It appears that in recent years, the sex of the child is becoming less important to parents. While some believe that the Chinese are reluctant to adopt nonrelated children, many Chinese families have been found to be willing to adopt, including daughters, if they could. The “ideal” family in China is often seen to have one child of each sex (Johnson, 2002). While families believe they need a son in order to care for them, they believe that a daughter is more loving, loyal, and obedient (Johnson, 2002; Johnson et al., 1998). The tradition of honoring the elderly and one’s parents has been lessening in recent years, and as a result, the city government of Nanjing has even taken to publicly shaming people who do not visit their elderly parents often (“Penalties for neglecting,” 2006). Daughters are seen as more willing to care for their parents and have a closer emotional bond, thus reducing the concern that elderly parents will have no one to care for them (Johnson, 2002). With the improvement in living standards in China, fewer healthy infants are being abandoned, including infant girls (Crary, 2010).

This does not mean, however, that the desire for a son has faded. In some cases, traffickers kidnap male children and sell them to local families desperate for a son (Jacobs, 2009). Trafficking has also occurred by government officials who seize children from parents unable to pay the fine for a second child or produce needed paperwork. These children may be brought to an orphanage, where they are made available for international adoption (Custer, 2013; LaFraniere, 2011).

Another impact of the one-child policy and its resulting gender preferences has been to create a severe gender imbalance in China. While worldwide there are 105 boys to 100 girls, in China this has become 117 boys to 100 girls for those under 15 years old. This is improving, and at birth, it is 1.13 (CIA, 2012). However, this imbalance results in there not being enough women for the men to marry when they age and can result in the marriages to trafficked women described in Chapter 3. In an effort to stem this imbalance, China has outlawed sex-selective abortions and has piloted programs to pay the school tuition for poor families with a girl or from a family with two girls (Zijuan, Shuzhuo, & Feldman, 2012).

The number of children being adopted out of China has shrunk in recent years and the eligibility criteria have been tightened. Currently, married, heterosexual couples are highly preferred. They must be between 30 and 50, unless they are adopting a child with special needs. Single women can only adopt a child with special needs. Applicants must be in good physical and mental health, and they cannot be morbidly obese (BMI of more than 40). The current waiting time for a child without special needs from date of submission of their application to reception of the referral is almost 5 years (US State Department, 2012).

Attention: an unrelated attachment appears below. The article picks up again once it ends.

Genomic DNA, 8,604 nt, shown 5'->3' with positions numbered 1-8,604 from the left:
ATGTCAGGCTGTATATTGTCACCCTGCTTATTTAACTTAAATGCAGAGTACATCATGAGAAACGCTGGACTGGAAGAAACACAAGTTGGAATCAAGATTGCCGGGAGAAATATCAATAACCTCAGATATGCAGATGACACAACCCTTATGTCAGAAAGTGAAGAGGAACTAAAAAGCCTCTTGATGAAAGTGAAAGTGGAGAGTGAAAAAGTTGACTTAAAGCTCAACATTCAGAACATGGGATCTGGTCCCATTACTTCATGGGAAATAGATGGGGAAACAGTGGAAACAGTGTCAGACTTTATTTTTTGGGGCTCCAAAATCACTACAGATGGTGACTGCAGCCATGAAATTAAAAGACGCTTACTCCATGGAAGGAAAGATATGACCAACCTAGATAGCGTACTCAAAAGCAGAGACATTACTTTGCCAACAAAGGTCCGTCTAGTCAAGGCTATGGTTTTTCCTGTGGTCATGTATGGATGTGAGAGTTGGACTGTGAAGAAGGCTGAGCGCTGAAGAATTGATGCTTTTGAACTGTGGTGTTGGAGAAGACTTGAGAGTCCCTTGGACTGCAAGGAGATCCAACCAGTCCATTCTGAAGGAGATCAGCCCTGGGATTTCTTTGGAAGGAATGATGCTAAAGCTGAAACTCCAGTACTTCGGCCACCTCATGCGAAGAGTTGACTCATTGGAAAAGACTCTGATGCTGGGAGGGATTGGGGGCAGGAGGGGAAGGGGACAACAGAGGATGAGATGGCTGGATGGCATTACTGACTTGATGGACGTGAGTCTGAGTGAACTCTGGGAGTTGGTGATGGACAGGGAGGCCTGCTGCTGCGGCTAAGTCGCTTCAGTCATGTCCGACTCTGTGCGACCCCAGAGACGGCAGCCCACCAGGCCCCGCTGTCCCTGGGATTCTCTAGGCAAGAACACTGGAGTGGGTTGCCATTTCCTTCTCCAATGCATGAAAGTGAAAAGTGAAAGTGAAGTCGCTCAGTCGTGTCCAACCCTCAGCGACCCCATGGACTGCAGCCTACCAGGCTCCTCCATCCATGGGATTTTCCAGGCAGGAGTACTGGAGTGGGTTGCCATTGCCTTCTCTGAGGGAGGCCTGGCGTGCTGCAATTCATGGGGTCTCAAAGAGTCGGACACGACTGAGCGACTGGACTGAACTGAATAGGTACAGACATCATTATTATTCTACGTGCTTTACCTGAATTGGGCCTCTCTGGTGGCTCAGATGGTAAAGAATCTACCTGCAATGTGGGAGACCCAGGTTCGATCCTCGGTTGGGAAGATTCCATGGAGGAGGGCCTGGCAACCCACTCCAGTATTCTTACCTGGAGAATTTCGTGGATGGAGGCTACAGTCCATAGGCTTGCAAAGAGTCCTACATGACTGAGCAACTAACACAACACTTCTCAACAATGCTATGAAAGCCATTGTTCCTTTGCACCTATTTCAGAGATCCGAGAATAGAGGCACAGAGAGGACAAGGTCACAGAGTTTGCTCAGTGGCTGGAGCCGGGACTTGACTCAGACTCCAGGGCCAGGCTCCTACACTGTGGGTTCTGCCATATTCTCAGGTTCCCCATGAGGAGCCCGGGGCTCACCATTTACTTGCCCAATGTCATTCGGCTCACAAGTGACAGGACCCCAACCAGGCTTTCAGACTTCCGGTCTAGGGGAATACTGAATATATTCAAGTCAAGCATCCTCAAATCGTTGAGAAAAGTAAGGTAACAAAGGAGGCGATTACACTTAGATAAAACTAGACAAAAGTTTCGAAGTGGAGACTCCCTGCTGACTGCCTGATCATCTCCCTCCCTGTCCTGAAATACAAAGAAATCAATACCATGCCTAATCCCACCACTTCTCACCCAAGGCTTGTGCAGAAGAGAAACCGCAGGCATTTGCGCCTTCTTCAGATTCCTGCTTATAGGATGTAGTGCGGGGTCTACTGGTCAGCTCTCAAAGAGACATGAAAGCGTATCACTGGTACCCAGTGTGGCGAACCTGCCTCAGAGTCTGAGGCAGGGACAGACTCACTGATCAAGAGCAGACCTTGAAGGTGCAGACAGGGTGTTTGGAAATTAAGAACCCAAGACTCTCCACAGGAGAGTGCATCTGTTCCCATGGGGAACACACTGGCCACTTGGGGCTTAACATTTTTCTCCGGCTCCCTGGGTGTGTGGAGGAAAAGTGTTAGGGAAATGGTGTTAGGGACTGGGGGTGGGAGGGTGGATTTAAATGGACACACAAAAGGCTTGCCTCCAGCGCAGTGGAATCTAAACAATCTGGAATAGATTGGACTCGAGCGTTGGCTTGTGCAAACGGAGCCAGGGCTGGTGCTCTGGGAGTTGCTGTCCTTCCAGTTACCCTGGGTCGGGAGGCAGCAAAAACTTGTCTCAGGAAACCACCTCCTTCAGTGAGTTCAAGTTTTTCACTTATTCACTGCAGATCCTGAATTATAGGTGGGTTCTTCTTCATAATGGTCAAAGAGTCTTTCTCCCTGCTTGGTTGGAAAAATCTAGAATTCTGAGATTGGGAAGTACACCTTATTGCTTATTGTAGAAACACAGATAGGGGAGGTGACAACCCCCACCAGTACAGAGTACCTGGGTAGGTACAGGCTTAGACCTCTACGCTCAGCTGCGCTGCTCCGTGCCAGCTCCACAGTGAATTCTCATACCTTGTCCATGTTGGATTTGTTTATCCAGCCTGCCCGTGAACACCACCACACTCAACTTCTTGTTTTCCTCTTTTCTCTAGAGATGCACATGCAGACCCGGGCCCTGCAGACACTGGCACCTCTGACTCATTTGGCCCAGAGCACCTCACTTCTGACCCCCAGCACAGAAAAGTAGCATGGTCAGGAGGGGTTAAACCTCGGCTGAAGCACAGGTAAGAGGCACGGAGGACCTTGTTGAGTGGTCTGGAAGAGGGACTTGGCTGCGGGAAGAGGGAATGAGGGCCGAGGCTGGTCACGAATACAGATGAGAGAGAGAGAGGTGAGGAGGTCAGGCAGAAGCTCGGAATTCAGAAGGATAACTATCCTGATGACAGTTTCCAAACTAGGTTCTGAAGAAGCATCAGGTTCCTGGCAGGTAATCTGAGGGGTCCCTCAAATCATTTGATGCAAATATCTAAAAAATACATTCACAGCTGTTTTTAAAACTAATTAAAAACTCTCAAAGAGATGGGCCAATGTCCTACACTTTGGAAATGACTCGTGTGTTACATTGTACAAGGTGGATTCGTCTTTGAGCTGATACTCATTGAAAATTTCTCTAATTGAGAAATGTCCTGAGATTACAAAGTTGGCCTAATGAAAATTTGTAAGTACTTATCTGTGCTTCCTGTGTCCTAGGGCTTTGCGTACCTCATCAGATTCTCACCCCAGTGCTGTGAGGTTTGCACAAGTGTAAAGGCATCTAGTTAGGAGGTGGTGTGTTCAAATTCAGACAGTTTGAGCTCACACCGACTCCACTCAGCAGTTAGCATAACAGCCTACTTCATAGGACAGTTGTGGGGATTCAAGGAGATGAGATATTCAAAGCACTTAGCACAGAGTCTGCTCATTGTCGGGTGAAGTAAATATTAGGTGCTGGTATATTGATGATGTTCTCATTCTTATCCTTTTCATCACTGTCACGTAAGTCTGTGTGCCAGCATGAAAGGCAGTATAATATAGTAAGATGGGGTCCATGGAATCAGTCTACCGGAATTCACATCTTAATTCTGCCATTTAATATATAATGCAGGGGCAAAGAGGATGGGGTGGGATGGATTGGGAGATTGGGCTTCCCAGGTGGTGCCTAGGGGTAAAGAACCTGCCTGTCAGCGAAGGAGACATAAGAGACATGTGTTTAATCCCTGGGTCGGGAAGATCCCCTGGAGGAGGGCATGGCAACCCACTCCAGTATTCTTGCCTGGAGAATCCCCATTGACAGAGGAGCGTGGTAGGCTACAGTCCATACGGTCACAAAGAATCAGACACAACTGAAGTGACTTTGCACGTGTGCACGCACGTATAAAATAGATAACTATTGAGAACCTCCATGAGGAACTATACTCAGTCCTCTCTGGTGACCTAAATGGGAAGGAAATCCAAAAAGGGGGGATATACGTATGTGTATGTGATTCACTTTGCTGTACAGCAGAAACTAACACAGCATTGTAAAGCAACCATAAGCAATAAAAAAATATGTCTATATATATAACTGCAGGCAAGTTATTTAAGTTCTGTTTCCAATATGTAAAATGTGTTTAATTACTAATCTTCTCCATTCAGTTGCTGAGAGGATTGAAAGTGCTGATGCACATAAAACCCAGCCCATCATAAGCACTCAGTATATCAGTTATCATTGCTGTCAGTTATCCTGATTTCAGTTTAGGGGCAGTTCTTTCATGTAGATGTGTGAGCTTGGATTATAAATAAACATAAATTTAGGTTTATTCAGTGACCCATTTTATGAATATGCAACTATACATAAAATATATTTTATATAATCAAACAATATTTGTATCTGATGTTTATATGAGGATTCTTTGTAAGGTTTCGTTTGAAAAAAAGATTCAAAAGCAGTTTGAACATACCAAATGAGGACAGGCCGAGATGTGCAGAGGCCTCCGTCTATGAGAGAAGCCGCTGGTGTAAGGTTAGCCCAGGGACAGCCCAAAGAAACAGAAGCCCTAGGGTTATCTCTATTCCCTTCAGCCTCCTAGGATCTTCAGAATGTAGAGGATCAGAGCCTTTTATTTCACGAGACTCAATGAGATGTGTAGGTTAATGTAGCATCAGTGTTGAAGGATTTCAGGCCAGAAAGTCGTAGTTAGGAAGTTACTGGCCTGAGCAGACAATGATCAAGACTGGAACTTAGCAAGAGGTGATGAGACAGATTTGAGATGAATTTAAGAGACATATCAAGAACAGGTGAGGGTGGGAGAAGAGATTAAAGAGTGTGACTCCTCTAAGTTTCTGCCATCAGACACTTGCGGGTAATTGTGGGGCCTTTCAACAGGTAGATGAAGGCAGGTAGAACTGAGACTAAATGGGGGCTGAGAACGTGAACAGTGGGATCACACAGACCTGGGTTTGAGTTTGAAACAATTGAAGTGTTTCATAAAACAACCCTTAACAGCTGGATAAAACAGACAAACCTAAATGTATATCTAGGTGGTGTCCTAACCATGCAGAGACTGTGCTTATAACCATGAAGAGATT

In sum, the fertility control policy, in combination with the traditional need for a son, resulted in substantial increases in the number of girls and children with disabilities being abandoned to orphanages due to their parents’ inability to raise them. China is now increasing its efforts to have these children adopted by families in their own country as opposed to parents from other countries, and the abandonment of healthy infants is decreasing, but the impact of the sex ratio imbalance will continue to have severe consequences for China. The control in population growth has resulted in a situation where there are now many more elderly persons who need to be supported than there are workers supporting them. There are concerns that this will inhibit China’s economic growth. Due to this, there are signs that China may be expanding the exceptions to its one-child limit. In 2013, China announced that it would further relax the policy, allowing a second child if a husband or wife is an only child (Buckley, 2013).

It appears that the economic costs of having a child are holding down birthrates to only one child, even in areas that are allowed two. Importantly, in these areas, the sex ratios are less skewed than in other regions (“China’s one child,” 2013). Therefore, it appears that even if the policy is reversed, it will not affect the birthrate and, therefore, this economic impact will be difficult for China to avoid (LaFraniere, 2011; Wong, 2012).

What You Can Do Now

  • • Work with an organization such as the Coalition to Stop the Use of Child Soldiers that is trying to prevent the use of children in combat.
  • • Monitor where and how your clothes and other purchases are made to make sure you do not fund child labor.
  • • Raise money to help UNICEF or Save the Children in their work to help children.
  • • Volunteer to tutor children in your own area to help their education.
  • • Participate in a service trip to help children.

What You Can Do as a Professional Social Worker

  • • Work to promote ethical international adoption.
  • • Conduct psychosocial counseling for children caught up in combat, either as soldiers or as victims.
  • • Work for an international NGO such as UNICEF or Save the Children.
  • • Raise awareness of the problems surrounding birth registration within your agency, particularly if you are employed in a development agency.
  • • Create programs to help children stay in their homes or create welcoming ones for children who are living on the street.
 
Source
< Prev   CONTENTS   Source   Next >